Wealth Of Nations Summary

2413 Words10 Pages
An Inquiry into the Nature and Causes of the Wealth of Nations by Adam Smith I. Introduction A. Purpose of the Book The Wealth of Nations documented the industrial development in Europe and how such a society worked. Adam Smith set himself two main problems one on the micro and the other on the macro level. The first problem was to demonstrate how a market-run economic system was integrated, how it achieved what we would call micro order. Here he begins by analyzing a complicated inquiry. The players in the market as we know, are all geared by the aim to earn profit for themselves—“to improve their status”. The question is transparent. How does a market community block selfish and opportunistic parties from restraining their fellow countrymen…show more content…
Thesis of the Book Because the market is its own regulator, Smith vehemently opposed government intervention that would interfere with the workings of self-interest and competition. Therefore, laissez-faire [an economic doctrine (literally, “leave alone” advocating that commerce and trade should be permitted to operate free of government controls] became the fundamental philosophy – not because he opposed the idea of social responsibility, but rather because he thought it would be most effectively provided by the Invisible Hand, not by the efforts of government. Wealth of Nations set forth the principles of laissez-faire economy. 1. Entrepreneurs should be free to operate their businesses in the way that will bring them the most profits. 2. What is good for the entrepreneur is good for everyone, since profits mean more jobs and more goods. The individual’s profits contribute to the nation’s profit and, therefore, to a healthy economy. 3. The duty of government is to keep peace and maintain order within the community. 4. Government should not meddle in business. When government interferes, it harms the economy, causing suffering for everyone. B. Author’s Use of Evidence to Support the Thesis and Secondary Parts 1. The Invisible…show more content…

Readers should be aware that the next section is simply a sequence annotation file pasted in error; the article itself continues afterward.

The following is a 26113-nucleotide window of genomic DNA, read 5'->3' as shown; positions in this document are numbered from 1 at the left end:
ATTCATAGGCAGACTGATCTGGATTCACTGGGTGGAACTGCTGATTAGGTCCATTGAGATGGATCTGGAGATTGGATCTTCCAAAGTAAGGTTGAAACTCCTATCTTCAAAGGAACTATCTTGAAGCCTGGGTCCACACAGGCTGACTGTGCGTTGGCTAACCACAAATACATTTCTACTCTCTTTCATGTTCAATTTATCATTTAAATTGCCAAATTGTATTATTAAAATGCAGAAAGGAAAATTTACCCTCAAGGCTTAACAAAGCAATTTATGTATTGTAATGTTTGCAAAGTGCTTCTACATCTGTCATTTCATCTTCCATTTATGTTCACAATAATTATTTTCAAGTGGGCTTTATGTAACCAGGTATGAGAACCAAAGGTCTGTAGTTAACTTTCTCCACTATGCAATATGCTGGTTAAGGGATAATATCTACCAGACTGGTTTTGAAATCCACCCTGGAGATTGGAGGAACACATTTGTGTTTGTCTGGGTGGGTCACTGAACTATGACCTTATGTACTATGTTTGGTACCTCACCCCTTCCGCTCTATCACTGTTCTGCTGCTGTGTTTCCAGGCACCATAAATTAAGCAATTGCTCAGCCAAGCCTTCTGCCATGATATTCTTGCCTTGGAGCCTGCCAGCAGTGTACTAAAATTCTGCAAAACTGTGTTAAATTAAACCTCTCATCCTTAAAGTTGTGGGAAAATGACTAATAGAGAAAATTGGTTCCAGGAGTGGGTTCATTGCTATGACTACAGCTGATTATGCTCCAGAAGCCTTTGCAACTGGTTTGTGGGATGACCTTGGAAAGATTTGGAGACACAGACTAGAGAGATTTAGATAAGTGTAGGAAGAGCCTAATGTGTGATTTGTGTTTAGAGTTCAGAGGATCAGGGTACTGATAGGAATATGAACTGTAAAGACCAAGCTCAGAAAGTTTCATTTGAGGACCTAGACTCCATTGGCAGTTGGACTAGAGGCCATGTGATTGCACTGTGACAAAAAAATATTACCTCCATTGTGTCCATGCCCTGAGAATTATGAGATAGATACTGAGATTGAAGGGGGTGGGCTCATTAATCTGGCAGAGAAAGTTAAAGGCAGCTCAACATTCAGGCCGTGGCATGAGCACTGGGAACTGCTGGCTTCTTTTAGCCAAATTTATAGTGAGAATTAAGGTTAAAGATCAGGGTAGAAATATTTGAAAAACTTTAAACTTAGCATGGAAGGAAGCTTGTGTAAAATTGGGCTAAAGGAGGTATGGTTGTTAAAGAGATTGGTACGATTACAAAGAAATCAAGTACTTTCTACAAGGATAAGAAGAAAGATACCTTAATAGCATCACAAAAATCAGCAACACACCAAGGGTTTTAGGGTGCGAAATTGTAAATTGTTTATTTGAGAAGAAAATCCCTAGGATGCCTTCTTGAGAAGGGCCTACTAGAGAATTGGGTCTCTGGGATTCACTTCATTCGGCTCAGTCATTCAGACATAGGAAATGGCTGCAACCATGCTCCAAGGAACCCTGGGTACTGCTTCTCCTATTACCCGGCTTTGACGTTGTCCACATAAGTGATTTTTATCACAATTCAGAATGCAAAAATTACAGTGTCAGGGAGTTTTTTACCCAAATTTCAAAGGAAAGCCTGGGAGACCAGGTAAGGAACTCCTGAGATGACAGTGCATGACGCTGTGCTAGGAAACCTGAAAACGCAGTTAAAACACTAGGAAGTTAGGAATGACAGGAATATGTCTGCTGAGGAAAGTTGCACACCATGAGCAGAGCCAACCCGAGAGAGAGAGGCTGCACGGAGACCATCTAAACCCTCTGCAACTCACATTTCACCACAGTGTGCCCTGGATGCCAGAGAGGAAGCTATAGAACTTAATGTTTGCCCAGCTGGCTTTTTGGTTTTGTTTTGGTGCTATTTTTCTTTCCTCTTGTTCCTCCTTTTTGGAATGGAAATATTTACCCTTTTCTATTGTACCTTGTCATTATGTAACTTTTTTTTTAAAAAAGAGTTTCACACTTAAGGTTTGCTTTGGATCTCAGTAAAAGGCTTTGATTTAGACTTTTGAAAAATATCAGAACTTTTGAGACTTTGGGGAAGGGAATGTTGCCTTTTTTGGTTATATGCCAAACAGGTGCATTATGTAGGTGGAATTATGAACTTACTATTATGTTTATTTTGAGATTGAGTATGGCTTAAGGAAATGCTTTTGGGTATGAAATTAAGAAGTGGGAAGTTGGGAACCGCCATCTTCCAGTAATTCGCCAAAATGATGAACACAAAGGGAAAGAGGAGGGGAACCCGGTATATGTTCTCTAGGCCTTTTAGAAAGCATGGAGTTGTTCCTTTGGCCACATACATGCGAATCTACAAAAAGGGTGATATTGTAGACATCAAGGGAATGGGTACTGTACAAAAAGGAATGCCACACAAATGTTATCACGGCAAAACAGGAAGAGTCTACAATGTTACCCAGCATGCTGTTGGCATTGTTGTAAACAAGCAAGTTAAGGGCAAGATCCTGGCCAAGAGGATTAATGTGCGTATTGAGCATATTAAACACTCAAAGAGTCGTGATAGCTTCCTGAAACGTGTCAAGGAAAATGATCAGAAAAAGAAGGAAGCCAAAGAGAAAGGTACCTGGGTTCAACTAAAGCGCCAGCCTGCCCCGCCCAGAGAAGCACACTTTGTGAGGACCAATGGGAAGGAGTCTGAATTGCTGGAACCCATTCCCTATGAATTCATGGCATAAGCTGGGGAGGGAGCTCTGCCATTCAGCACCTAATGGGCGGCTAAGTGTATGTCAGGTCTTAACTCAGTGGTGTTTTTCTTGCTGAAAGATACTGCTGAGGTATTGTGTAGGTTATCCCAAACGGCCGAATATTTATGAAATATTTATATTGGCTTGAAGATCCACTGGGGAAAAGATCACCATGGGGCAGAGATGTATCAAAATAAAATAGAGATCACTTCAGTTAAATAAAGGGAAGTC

The Division of Labor But how to enlarge sales at a time long before advertising existed as we know it? Smith’s answer was to improve productivity: Increase the output of the work force. And the road to increasing productivity was very clear. Increase the division of labor. This idea has promoted and generated international attention and helped to drive the move from land-based wealth to wealth created by assembly-line production methods driven by division of labor. One famous example Smith cited involved the labor required to make a pin. He asserted that ten workers could produce 48,000 pins per day if each of eighteen specialized tasks was assigned to particular workers. Average productivity: 4,800 pins per worker per day. But absent the division of labor, a worker would be lucky to produce even one pin per day. He applied a similar logic regarding wealth generation and efficiency to British rule over the American colonies. According to his calculations, the cost of maintaining the colonies was simply not worth the return on investment. 5. Capital and
Open Document